The sharp rate changes in the mortgage market during the past four weeks -- a 1 1/2 percent rate increase followed by a 1-point dive -- have restocked a consumer issue simmering since late spring:

Home loan applicants in most states still have no legal protection against "lock-in shock" -- 11th-hour rate switches imposed by lenders, or foot-dragging that causes rate commitments to expire.

Those same roller-coaster rate patterns, though, have focused new attention on a gripe lenders have with consumers: When rates plummet, loan applicants often toss their commitments out the window. They walk away from loan agreements they'd signed up for as soon as they hear cheaper money is available.

That's the "incredibly frustrating part of this whole period" in mortgage financing, according to the senior vice president of a major lender with offices nationwide. In one recent three-day period, his mortgage banking firm's prevailing 12 percent quotes for home loans dropped to the low 11 percent range.

One-half or more of the loans that borrowers committed to (at the higher rate) "are now going to fall out of the pipeline," he predicted. "That's a costly situation for us as an operating business. People would scream bloody murder if we raised their rates when the cost of our money goes up. But they don't give a second thought about backing out of loan agreements when rates go down -- despite the fact that we may have already locked ourselves in to sell those loans at a specific price."

In effect, he said, "we give {borrowers} a one-way option: Heads you win, tails we lose."

The mortgage banker, who requested that neither he nor his firm be identified, put his finger on a problem that's in the hands of Congress. The House Banking, Finance and Urban Affairs Committee is expected to set up hearings on legislation proposed by Rep. Dean Gallo (R-N.J.), the Residential Mortgage Credit Fairness Act of 1987.

The bill, which has a tilt in the favor of borrowers, would amend the federal Truth-in-Lending Act to require that no lender could "impose terms and conditions ... which are less favorable to the consumer" than the ones quoted at the time of the original application disclosure.

It also would ban the use of rate "lock-ins" by lenders tied to some specific expiration date or time span. In other words, once you received a lock-in or guaranteed rate quote, it wouldn't expire. That, argues Gallo, would eliminate foot-dragging by lenders on closing lower-rate loans in rising-rate mortgage environments.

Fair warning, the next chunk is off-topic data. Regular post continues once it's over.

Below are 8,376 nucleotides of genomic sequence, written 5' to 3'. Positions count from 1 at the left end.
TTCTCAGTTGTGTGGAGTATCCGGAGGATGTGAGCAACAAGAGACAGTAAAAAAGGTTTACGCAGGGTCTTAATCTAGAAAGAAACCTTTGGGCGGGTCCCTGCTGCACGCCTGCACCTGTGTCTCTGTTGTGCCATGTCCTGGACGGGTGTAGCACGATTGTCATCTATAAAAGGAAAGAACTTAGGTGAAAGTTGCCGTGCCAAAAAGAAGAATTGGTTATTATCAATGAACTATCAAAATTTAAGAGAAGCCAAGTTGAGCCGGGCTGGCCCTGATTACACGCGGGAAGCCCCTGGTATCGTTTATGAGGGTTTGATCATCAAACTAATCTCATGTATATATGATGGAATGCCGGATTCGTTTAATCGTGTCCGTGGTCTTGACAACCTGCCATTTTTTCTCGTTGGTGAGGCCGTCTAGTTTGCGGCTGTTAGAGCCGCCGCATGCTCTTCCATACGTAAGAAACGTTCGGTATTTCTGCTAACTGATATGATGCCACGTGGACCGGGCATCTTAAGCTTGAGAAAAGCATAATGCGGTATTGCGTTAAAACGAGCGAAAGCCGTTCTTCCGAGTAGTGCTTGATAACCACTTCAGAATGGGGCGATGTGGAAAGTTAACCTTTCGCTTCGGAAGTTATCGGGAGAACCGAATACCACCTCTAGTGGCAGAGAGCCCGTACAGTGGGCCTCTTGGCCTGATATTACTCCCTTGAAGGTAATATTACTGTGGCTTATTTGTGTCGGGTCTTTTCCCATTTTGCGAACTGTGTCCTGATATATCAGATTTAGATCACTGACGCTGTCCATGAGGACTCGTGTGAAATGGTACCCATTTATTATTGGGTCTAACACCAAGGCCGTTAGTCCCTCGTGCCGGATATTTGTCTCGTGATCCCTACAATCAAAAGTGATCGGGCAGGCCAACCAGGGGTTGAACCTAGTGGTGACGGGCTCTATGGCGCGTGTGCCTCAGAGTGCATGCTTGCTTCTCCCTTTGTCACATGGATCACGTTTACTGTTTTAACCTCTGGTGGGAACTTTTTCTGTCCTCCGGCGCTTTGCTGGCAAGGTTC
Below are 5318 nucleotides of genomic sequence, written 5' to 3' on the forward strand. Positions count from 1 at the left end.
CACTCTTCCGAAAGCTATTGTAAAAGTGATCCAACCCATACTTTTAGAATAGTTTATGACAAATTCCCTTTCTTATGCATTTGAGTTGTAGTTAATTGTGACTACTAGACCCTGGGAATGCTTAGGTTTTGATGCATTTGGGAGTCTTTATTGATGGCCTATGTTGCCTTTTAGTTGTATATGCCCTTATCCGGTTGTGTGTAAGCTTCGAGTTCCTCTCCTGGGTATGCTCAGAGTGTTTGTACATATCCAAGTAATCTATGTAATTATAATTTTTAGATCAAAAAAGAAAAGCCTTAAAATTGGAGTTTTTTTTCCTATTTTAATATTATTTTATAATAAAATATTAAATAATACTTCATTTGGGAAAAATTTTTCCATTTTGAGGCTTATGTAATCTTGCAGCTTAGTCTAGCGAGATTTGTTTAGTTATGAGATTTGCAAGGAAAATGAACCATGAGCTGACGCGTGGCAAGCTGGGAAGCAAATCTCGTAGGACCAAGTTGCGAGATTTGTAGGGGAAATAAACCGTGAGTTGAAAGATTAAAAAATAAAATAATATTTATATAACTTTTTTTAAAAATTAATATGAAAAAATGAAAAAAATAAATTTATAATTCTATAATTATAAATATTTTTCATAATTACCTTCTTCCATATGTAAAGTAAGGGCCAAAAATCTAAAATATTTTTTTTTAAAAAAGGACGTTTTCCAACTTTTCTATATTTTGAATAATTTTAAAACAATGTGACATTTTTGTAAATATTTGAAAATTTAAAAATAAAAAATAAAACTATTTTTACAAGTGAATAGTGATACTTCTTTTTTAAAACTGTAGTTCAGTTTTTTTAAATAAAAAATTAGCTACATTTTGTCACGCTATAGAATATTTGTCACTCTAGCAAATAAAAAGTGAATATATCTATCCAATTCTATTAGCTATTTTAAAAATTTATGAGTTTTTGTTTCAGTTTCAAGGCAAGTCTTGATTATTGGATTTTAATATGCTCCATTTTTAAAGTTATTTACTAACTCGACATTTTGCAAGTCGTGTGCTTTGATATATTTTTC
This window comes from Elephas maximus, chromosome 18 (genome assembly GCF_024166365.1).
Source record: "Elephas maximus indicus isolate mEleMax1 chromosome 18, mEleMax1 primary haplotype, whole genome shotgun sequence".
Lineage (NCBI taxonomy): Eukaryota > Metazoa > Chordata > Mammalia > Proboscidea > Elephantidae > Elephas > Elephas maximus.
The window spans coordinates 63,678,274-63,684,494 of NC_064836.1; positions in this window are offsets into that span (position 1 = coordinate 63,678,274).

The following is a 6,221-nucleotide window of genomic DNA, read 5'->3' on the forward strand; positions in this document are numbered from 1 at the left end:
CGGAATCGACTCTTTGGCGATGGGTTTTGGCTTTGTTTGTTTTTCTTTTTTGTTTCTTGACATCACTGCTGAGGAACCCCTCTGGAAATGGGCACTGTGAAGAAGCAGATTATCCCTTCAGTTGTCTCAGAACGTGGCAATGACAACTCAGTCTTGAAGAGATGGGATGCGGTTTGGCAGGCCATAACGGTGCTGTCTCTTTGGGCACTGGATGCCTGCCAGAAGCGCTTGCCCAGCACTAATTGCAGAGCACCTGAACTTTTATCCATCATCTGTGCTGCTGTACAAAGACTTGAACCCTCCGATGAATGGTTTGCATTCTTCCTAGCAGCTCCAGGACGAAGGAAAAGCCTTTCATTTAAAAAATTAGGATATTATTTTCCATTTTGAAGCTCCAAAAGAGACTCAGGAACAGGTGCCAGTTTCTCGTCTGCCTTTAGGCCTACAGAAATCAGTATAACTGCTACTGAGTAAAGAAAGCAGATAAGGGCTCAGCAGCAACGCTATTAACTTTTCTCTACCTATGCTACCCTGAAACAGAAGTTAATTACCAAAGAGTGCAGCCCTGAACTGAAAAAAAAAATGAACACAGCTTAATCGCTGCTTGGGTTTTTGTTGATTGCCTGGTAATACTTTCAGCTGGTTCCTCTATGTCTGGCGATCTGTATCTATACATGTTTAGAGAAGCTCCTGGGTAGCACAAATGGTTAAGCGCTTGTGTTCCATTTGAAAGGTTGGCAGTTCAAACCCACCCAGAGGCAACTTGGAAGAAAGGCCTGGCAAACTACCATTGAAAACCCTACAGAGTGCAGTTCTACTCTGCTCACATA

Lenders would have a federally sanctioned safe haven under the bill, however. If they wanted the freedom to change the terms of their commitment to a home-loan applicant before settlement, they'd merely have to indicate that in a "clear and conspicuous statement" in their standard documents. The statement would make clear that the quoted rate, fees and other terms are "subject to change before any credit is actually extended."

Other key provisions of the legislation include: A three-day cooling-off period for borrowers to withdraw from the loan-commitment process after seeing the disclosed terms.

A stiff $10,000 maximum fine for lenders who break the law.

An exception from the mandates of the new rules when the borrower -- not the lender -- causes "unreasonable delay" that knocks the settlement off schedule.

Home buyers and those refinancing their homes in a handful of states already enjoy legal protections similar to or stronger than the federal standards contemplated under the bill. During 1987, Minnesota, Maryland, Connecticut and New York either enacted state laws or took regulatory steps to ensure that a lock-in is a lock-in, a rate commitment is a rate commitment, no matter what happens to rates in the economy at large. Other states are considering similar steps.

Wherever you live, though, bear these points in mind this fall:

If you're quoted a mortgage rate over the telephone, or if you apply for the specific rate noted in your real estate sales contract, don't assume that you're locked in at that level. To the contrary: Assume that you're not unless you see a printed, signed statement that binds the lender to a specific rate.

Ask the real estate agent to get involved on your behalf to ensure that the rate you're quoted is one you can bank on. The agent or broker should know the latest state legislative and regulatory requirements on the lender. After all, it's in his or her interest to make certain you get the rate you need. There's no sales commission if there's no settlement.

Finally, play fair with your lender, even if you have to grit your teeth. A loan commitment is a contract that's binding on both sides. If you sign up for 11 1/2 percent and rates go to 10 1/2, don't violate your contractual responsibilities. One of these days, lenders are going to start suing borrowers who do.